Continuing from our last newsletter, this month we wanted to update you on a project where we took the driveway seen below and reimagined it into a more meaningful space for its owners. These renovations have benefits to the families living in the homes as well as to the surrounding environment and help to address some of the impacts from climate change. This project is currently in progress, so we don't have the final photos yet, however, here's a behind-the-scenes look at the process as it happens!
When people want to create a more contemporary planting design for a yard, they will need to use perennials and grasses that come back year after year. This means you need to pick the right species for the job. This way of thinking is a completely different mindset than those more interested in growing veggies or who’s in love with annuals. Only when you use the correct plants for your hardiness zone will you see them come back after the bitter snows melt.
Winter is the best time for cold weather blooms! And if there’s ever been a winter flower it is the genus of Helleborus, commonly known as Hellebore. Don’t let them name foul you, it’s anything but bore-ing! I freaking LOVE these plants! They are absolutely gorgeous and they are fierce! They like cold and they can manage deep, deep shade. I’ve found them growing under mounds of matted invasive vines looking happy as can be.
It’s getting colder and as winter sets in I love to think about the spring soon to follow. But before the flowers burst in April and May, you can get some extremely colorful blooms from the genus Hamamelis. This group of small trees & medium to large shrubs are famous for their flowers in February and March. What’s better than seeing pellets of orange, yellow and red sprouting out of branches while snow is on the ground?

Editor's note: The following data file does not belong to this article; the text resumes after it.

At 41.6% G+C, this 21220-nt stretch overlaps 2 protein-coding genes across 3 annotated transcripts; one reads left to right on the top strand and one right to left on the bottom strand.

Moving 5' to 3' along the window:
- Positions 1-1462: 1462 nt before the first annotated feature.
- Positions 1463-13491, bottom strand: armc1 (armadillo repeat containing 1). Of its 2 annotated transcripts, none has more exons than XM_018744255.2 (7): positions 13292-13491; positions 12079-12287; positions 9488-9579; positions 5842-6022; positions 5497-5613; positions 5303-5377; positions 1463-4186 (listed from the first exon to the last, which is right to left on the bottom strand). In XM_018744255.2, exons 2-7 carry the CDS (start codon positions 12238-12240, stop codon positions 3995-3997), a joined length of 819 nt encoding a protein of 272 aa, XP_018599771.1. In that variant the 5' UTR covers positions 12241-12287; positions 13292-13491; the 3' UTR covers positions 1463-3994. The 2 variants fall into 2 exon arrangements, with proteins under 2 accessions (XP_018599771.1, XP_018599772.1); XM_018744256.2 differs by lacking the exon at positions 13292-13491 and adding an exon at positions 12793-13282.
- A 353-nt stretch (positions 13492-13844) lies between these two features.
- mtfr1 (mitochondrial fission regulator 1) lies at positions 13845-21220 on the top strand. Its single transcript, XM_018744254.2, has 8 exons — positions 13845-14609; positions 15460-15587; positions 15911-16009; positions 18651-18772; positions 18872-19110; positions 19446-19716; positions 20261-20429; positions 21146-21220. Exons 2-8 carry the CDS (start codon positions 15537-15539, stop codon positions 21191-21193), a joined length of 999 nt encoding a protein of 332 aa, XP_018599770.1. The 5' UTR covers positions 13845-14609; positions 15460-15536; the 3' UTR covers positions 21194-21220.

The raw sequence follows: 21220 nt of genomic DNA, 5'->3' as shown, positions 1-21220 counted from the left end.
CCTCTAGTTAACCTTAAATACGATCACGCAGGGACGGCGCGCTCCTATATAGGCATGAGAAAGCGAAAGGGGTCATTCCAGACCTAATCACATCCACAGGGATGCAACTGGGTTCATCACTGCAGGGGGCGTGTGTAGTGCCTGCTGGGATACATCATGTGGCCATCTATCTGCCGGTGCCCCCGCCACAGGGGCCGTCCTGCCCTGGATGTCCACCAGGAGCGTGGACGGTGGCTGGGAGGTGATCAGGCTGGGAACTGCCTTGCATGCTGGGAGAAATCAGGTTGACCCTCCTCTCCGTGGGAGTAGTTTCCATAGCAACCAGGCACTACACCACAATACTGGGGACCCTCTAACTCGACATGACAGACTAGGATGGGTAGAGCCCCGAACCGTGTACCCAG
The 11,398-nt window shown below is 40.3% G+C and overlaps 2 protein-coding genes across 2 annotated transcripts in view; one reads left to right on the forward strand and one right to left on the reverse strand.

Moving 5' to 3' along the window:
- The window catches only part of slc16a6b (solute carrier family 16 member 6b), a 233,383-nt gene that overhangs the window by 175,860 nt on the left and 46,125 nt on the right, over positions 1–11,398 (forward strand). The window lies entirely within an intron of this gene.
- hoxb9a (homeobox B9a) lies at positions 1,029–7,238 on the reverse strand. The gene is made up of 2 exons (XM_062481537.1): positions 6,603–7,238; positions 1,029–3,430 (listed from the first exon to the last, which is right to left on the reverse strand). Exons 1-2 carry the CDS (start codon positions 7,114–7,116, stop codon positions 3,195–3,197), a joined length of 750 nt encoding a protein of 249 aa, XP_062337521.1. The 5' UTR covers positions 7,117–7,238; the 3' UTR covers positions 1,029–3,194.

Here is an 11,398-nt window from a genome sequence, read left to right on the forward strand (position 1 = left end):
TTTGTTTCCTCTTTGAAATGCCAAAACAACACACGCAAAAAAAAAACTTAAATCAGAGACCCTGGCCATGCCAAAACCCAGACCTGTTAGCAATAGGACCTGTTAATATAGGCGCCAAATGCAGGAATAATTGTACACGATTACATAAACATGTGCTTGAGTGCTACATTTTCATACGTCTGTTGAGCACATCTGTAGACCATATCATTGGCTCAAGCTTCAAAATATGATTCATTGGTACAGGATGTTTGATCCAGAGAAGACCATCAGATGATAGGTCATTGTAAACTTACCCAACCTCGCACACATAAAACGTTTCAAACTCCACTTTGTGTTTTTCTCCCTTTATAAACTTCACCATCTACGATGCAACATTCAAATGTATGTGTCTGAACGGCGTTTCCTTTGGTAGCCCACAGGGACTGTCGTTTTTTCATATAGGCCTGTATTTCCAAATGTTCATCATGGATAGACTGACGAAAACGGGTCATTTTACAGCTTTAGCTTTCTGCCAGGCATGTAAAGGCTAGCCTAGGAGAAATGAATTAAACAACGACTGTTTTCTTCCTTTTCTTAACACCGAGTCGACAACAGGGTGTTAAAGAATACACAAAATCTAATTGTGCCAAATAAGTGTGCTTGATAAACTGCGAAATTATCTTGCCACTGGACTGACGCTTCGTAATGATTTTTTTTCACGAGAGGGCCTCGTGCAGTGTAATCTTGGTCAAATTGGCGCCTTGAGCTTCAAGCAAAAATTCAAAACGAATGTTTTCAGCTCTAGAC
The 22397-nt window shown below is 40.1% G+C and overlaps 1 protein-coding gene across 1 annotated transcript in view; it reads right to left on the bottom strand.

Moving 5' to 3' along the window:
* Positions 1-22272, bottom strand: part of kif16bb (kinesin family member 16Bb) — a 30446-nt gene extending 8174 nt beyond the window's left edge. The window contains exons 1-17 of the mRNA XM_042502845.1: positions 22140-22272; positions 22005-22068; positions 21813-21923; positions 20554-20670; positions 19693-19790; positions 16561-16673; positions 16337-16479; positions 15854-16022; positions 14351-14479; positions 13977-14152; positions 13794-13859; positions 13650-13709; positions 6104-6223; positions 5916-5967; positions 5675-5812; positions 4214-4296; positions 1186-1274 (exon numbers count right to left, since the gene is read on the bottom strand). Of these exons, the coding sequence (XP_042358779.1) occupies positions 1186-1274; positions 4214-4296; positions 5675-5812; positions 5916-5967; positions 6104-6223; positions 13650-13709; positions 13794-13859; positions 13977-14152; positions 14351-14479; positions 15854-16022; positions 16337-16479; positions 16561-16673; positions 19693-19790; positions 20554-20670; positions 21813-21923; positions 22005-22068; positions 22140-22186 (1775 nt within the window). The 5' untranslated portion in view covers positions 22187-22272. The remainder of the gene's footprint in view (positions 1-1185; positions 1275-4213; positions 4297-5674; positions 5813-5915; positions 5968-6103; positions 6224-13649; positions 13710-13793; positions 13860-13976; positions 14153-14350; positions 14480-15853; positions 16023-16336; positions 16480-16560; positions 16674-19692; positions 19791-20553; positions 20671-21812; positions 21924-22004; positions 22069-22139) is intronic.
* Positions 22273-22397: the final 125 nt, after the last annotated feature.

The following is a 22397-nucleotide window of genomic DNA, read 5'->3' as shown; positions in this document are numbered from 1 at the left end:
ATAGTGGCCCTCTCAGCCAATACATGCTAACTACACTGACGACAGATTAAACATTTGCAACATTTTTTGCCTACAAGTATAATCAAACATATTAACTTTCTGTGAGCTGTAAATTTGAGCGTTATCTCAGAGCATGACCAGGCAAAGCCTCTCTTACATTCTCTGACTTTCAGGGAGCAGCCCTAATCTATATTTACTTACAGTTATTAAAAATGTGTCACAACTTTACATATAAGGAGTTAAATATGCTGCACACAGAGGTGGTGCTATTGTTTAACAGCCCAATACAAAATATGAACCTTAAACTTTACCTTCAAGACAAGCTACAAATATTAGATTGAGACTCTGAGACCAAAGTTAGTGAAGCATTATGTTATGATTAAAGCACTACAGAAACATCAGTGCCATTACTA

This project takes a completely different approach than the first project we showcased. With this project, we redesigned the backyard to remove a big chunk of the driveway. We wanted to replace it with more lawn, native plants, lighting and a more decorative patio for the space. In essences, the goal was to create a lively yard where family trumped blacktop.
This is the first of two projects we’ll highlight that exemplify how rethinking your driveway can give you more of what you want while being more sustainable. This project didn’t get rid of the driveway as a driveway, but it did completely eliminate every inch of asphalt and made it entirely pervious.